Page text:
The Five Traits of the Quantum IT Organization
These five traits are not about technology. They are about people, attitudes and relationships. The future belongs to IT leaders who understand this.
The Disciplined Organization
The disciplined organization is one that employs rigorous processes and management practices to ensure the consistent and efficient delivery of services. This is table stakes. This is simply doing what your customer expects–every day. Doing that, however, requires that a sense of rigor and discipline get ingrained into the culture. Being a disciplined organization is about doing your job, but it is also the foundation of trust on which everything else will get built.
The Transparent Organization
Most IT professionals are good with the first two traits. The traits make sense and there is little risk. Becoming a transparent organization is another matter. A transparent organization is one that unabashedly exposes its financial and operational performance to enable better business decisions. It is not about simply showing how the sausage is made. It is about giving the customer enough information and communicating in a way that together you can make a better decision. “The onus is on IT to stop speaking IT speak and to begin speaking business speak,” says Ashwin Rangan, CIO of Edwards Life Sciences. “My direct reports--none of them are technologists. They are relationship managers.” Being a transparent organization is fundamentally about openness and trust--and it is the starting point for establishing true intimacy with your customer.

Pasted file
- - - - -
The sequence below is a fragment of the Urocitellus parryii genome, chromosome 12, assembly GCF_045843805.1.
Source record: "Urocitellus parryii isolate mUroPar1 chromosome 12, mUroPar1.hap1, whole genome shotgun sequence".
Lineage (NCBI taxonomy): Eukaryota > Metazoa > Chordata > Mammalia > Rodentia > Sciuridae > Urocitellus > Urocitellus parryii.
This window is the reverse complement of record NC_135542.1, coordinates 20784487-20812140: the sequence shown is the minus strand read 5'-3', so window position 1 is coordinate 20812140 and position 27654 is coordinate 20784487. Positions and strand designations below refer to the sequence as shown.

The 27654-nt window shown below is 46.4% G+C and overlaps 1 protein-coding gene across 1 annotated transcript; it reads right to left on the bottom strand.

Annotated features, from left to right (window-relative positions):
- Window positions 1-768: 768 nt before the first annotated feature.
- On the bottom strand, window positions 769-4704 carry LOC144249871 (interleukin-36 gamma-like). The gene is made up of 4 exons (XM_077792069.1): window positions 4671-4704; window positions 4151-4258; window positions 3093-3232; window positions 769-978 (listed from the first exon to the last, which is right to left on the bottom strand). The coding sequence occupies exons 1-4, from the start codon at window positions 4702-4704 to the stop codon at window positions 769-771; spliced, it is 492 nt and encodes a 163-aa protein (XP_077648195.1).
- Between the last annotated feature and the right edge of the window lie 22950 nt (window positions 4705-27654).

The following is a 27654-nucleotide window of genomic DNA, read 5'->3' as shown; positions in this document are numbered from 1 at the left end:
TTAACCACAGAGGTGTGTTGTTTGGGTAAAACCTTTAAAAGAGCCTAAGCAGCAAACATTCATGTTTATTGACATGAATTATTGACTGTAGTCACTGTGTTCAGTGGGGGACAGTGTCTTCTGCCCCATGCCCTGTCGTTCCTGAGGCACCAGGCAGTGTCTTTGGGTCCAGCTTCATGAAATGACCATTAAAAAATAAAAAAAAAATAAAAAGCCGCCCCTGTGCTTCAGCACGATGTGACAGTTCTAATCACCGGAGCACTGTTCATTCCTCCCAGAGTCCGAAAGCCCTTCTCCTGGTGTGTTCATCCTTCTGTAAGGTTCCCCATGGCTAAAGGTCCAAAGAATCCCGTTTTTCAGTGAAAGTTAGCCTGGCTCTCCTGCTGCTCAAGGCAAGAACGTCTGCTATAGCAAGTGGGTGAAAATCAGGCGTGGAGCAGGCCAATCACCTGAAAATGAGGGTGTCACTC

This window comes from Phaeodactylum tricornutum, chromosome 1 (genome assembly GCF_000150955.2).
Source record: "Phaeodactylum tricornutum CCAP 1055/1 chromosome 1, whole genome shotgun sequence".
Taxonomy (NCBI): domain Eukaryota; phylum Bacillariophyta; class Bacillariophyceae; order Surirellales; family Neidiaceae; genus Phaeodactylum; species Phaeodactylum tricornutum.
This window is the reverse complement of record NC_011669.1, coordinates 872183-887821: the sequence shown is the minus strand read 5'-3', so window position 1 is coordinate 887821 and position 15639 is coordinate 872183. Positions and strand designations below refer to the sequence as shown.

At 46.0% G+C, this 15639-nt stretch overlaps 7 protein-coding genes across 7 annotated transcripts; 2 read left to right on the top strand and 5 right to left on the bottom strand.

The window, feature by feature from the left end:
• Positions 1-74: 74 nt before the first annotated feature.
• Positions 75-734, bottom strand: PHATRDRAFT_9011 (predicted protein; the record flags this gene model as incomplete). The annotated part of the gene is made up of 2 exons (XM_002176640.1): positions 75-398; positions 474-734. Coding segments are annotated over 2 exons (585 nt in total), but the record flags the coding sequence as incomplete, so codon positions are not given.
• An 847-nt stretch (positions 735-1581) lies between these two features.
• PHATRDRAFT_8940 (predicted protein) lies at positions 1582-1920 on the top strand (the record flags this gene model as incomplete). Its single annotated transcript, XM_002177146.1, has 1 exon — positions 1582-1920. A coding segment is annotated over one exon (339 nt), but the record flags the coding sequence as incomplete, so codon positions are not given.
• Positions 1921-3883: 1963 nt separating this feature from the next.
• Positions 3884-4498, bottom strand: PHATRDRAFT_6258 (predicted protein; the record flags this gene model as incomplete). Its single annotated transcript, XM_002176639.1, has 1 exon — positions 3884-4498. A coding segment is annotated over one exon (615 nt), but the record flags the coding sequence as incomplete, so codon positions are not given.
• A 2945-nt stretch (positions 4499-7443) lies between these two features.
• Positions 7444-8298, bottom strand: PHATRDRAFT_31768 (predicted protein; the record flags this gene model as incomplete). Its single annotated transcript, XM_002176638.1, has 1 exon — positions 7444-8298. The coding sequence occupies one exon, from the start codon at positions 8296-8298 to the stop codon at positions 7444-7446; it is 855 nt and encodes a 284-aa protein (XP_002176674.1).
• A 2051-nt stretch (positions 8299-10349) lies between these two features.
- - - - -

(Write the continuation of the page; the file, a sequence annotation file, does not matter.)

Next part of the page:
The Intimate Organization
Intimacy is not a word that is often used in the world of IT, but it needs to be. Alignment is not enough. It implies two bodies moving independently, but trying to stay in sync. It just doesn’t work. The intimate organization is one that moves the relationship beyond requirements and SLAs--beyond the roles of the order giver and the order taker--to create a deep, business-centered relationship. It is about meeting the customer where they live and not expecting them to come to you. “You need to get to where the people are doing the work,” says Wray. “We need to go 80 percent their way and let them come 20 percent our way.” Call it the Intimacy Line--IT needs to forget 50/50, it is all about going 80 percent. But intimacy, according to Rangan, is also a two-way street. It requires a mutual trust and vulnerability. “When you're in an intimate relationship at the personal level, you agree to be in a mutually vulnerable relationship. That's a mind-bender for a lot of people. The mutual vulnerability defies definition. You have to be willing to let it all hang out.” It is only through intimacy, however, that IT can finally transcend the barriers that have held it back in the past and move into a full relationship with the customer.
The Dynamic Organization
Becoming a dynamic organization brings it all home for IT. It is the only trait that brings technology back into the mix. A dynamic organization is one with a highly scalable and adaptable architecture that enables the rapid provisioning of services to meet changing needs. It is about sustainability and adaptability. It offers freedom to your customers to react rapidly and seize opportunities as they present themselves. But it is more than mere technology--it is an attitude. It requires that you change the way IT looks at itself and the services it provides. “We are in an age where the tangible value of an IT asset is measured in months,” says Rangan. “If you take years to construct the asset when it has a useful life of months, it defeats the purpose. The whole point now is agility and nimbleness.” That is what it means to become a dynamic organization.
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